Brona McVittie announces debut solo album and single

Brona McVittie

We Are The Wildlife is the forthcoming debut solo LP from celebrated Irish folk chanteuse and harpist Brona McVittie. As a taster of the magic to come, Brona is sharing a double A side single featuring the traditional love ballad ‘Newry Mountain’, a lesser-heard folk song from her home of County Down, and the evocative original composition ‘Under The Pines’. These two tracks feature harp and subtle ambient effects with the lush richness of orchestral strings from specialist Richard Curran, who has recorded with Bert Jansch and Steve Tilston, trumpet from film-composer Hutch Demouilpied, flute from Keiron Phelan (State River Widening, Smile Down Upon Us, littlebow) and slide guitar and drums from artist/producer Myles Cochran.

Brona recently returned to living in her native County Down after many years in London and has found herself living beside ocean, forest and the Mourne mountains. Thestark contrast between the urban chaos of London and the pastoral beauty of County Down has been rich inspiration for her new compositions, and ‘Under The Pines’ arose spontaneously after a jaunt in the forest, she explains:

“One day while out running my usual circuit I stopped at the kennels on the edge of the pine forest to catch my breath. As I listened to the dogs barking I noticed they were replying to their own echoes; the build up and reverberation of sound off the trees seemed almost supernatural.”

Aside from finding fresh inspiration for writing new songs, another boon in moving back to County Down has been her discovery that there are so many more folk songs from the area than that well-worn Percy French ditty ‘The Mountains Of Mourne’. Brona has explored the archives and has uncovered some fabulous ballads in the collections of Jackie Boyce and Cathal O’Boyle. ‘Gra Geal Mo Chroi (Bright Love of My Heart)’ or ‘Newry Mountain’ was initially collected by Sam Henry in his Songs of the People, and later recorded by Joe Holmes on his album After Dawning (Topic, 1978). Brona states “the song is a vow of love, although I’m still wondering where Newry Mountain actually is”.

Brona’s musical influences are wide ranging, from the hymns that she sang at school and her teenage obsession with Prince, to the 70s folk innovators such as John Martyn and Bert Jansch. She tends to write on guitar, later translating song arrangements onto harp. Her influences include modern day post-folk electronic artists such as Tunng and Colleen, and even Portishead, in contrast she also is equally stimulated listening to traditional archive recordings e.g. Alan Lomax, and classical composers including Satie and Beethoven.

Aside from her fledging solo career, Brona has built up widespread international acclaim for her work with Irish all female folk legends The London Lasses, a capella ensemble Rún and post-folk trio littlebow with Katie English (Isnaj Dui/The Doomed Birds Of Providence) and Keiron Phelan. She premiered her new compositions in London in May 2017, and will be touring the UK and Ireland in Autumn 2017.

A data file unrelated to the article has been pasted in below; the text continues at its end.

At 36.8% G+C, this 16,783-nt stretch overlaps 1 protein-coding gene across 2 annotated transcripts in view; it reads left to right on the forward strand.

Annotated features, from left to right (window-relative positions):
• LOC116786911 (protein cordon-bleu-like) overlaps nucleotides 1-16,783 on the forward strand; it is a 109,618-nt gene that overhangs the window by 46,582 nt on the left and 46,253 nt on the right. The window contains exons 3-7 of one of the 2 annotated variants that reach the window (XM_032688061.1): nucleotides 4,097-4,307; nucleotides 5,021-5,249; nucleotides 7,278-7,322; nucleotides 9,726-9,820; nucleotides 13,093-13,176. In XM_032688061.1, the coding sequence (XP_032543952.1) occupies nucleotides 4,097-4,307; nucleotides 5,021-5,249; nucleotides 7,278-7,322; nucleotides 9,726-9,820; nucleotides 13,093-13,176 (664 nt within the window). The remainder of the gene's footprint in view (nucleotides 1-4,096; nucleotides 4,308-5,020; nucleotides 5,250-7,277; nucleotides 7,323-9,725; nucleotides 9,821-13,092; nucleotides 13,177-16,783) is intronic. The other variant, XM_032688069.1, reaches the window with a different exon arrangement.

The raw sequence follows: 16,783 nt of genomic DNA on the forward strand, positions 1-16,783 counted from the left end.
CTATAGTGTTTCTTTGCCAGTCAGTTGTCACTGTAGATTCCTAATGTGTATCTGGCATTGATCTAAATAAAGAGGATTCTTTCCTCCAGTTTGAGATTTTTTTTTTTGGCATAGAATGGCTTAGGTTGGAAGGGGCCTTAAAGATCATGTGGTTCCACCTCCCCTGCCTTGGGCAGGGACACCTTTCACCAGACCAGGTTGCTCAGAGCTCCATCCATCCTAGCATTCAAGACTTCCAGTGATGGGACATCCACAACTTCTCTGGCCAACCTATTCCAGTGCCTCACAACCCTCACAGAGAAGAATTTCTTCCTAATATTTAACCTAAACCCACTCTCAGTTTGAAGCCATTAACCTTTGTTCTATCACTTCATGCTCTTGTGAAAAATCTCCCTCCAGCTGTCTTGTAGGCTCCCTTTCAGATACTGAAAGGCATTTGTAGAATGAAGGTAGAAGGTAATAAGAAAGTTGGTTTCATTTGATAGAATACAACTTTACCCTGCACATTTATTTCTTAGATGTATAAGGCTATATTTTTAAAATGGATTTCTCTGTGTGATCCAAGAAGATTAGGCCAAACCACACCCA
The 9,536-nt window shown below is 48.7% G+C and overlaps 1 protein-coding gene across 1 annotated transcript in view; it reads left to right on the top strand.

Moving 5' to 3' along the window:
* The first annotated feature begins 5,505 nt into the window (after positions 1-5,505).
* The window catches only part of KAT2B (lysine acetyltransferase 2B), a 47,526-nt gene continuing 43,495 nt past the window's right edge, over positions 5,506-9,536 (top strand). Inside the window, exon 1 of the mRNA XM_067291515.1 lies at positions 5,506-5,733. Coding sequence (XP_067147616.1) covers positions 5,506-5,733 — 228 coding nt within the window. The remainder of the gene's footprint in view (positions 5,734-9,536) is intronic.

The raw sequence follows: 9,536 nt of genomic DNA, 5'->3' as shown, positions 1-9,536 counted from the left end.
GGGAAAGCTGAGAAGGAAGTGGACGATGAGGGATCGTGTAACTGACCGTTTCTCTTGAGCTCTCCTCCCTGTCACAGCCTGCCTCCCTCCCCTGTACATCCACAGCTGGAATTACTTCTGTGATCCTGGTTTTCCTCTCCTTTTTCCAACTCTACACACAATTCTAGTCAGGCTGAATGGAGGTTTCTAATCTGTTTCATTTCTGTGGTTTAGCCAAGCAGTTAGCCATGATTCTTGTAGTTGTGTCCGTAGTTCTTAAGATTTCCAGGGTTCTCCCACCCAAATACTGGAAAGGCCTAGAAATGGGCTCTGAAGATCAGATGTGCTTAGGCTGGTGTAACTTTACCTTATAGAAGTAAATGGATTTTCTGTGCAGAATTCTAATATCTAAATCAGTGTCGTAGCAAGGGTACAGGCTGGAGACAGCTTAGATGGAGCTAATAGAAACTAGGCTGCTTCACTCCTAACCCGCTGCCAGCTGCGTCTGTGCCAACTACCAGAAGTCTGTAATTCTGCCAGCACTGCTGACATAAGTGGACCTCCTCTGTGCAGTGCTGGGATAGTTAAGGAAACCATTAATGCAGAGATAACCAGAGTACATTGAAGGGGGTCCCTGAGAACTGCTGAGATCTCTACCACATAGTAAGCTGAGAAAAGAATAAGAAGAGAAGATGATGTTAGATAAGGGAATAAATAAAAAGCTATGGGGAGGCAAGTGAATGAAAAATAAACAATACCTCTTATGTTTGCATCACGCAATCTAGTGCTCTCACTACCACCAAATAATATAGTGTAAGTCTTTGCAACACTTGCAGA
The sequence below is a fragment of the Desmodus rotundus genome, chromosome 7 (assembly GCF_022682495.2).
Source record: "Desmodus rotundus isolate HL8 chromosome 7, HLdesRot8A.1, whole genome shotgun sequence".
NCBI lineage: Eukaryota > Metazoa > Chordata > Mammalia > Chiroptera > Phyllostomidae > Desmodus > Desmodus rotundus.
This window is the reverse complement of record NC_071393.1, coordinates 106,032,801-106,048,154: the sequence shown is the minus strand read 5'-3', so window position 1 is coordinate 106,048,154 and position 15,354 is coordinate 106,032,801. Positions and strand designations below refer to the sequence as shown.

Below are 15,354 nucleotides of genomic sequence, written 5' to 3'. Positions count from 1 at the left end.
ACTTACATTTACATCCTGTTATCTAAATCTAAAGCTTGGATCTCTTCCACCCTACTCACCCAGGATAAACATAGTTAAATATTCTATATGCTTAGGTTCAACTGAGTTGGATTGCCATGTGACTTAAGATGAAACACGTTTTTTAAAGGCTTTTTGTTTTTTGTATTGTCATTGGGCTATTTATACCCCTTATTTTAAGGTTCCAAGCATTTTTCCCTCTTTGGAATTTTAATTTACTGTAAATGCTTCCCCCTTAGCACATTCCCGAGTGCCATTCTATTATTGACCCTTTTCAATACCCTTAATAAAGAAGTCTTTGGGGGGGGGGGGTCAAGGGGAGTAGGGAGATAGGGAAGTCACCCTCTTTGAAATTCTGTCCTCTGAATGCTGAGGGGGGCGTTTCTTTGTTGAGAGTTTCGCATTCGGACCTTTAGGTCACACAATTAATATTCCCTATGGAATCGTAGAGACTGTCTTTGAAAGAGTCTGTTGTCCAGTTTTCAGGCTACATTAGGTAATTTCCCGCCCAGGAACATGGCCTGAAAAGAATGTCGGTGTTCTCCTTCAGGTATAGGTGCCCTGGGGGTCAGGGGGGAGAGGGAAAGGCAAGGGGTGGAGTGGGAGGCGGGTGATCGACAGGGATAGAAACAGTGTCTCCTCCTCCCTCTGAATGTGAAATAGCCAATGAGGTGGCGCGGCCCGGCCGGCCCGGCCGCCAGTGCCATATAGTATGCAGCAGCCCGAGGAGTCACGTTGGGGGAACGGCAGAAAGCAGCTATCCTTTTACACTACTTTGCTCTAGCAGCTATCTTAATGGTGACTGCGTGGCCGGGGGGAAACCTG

Artist’s website:

An old film but none the worse for that. ‘A Stor Mo Chroi’:

FINTAN McHUGH – Wait Till The Clouds Roll By (own label)

Wait Till The Clouds Roll ByWait Till The Clouds Roll By is the debut album from young Irish singer Fintan McHugh. It has been available for a while but has only recently come into our possession and we feel compelled to bring it to your attention. Fintan plays guitar and cittern and for his instrumental breaks he chooses harmonica. Bringing a modern style of moothie to a traditional ballad gives the song a new slant.

Fintan opens the set with the title track, a nineteenth century parlour until it was appropriated for the folk scene, probably by Uncle Dave Macon. It’s an excellent start with a good chorus to settle the listener in but, for me, the key track comes next. ‘Lord Saltoun & Annachie Gordon’ is one of my favourite ballads and Fintan’s long version wrings every ounce of pathos out of the text. The use of the harmonica somehow transforms the song, giving it a modern resonance in a way that I can’t quite explain.

‘The Rocks Of Bawn’ is a song I’ve never quite understood but it would seem that after Cromwell “subdued” Ireland the best land was given to the Protestant incomers while the Irish were moved to the inhospitable west coast. Some versions refer to a recruiting sergeant because a life in the army was considered a better bet than scratching a living out the rocky coast. Fintan’s version goes straight to the top and wishes for the Queen herself to ride along and recruit him. He uses the cittern almost as a percussion instrument on the song, maintaining a steady beat on the bass strings.

Fintan was much influenced by Andy Irvine as a youth, borrowing ‘You Rambling Boys Of Pleasure’ from him and basing his arrangement of ‘The Blacksmith’ on Planxty’s. There is a dynamism about his guitar playing that reflects their style. He sings ‘A Stór Mo Chroí’ unaccompanied, almost as a warning to the addressee who has made the decision to leave Ireland to escape the potato famine rather than as a song of sentiment and longing.

There are two of Fintan’s own songs in the set and it’s interesting to note that sometimes his phrasing echoes the uneven line lengths of traditional ballads. To be honest, these songs are rather insubstantial compared with the mighty texts they sit among, but this is still an impressive debut album.

Dai Jeffries

Artist’s website:

‘A Stór Mo Chroí ‘ – official video: